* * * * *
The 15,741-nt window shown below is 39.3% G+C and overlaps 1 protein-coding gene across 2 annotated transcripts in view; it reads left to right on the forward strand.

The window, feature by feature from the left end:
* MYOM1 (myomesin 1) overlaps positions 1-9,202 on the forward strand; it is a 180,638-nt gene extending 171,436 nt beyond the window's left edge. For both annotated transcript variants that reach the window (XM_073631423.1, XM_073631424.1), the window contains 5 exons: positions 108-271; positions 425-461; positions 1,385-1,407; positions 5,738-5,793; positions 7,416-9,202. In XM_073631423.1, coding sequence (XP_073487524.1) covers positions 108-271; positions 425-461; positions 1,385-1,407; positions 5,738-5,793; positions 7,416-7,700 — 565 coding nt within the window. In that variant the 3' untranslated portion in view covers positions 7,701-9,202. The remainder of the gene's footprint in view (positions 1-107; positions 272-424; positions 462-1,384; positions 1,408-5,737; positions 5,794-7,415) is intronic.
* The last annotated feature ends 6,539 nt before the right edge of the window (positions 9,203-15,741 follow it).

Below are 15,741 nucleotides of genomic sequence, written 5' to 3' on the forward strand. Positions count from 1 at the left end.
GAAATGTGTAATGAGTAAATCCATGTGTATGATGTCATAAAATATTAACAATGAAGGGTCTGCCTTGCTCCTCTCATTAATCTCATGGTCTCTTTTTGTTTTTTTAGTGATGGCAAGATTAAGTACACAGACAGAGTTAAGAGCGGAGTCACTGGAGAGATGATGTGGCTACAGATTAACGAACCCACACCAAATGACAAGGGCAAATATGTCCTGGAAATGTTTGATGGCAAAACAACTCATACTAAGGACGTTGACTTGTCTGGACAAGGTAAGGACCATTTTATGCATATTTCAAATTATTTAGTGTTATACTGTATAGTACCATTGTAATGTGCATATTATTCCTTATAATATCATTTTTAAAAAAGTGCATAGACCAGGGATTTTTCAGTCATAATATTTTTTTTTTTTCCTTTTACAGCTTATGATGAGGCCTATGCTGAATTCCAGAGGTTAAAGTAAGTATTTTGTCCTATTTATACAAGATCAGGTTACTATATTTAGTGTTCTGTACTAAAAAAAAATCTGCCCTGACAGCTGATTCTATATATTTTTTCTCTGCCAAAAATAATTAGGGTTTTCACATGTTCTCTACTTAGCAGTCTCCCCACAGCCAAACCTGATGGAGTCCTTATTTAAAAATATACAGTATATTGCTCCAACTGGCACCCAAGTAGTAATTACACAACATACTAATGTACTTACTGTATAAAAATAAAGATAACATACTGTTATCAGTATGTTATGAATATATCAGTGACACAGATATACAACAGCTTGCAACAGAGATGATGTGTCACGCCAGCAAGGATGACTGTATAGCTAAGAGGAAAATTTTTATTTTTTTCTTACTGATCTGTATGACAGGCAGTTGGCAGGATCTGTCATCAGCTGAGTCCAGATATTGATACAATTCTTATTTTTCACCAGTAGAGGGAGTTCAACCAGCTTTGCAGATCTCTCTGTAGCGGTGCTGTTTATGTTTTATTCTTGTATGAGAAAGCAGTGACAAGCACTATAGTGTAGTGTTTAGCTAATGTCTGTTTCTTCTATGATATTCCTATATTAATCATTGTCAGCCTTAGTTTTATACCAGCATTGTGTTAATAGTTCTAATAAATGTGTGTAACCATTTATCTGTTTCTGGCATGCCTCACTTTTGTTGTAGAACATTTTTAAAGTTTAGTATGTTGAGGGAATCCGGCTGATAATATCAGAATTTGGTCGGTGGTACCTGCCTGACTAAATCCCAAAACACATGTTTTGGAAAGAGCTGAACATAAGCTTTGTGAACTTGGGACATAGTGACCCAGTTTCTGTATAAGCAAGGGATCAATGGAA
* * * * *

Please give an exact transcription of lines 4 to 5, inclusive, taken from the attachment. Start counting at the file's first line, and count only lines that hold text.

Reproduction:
* The last annotated feature ends 6,539 nt before the right edge of the window (positions 9,203-15,741 follow it).

Below are 15,741 nucleotides of genomic sequence, written 5' to 3' on the forward strand. Positions count from 1 at the left end.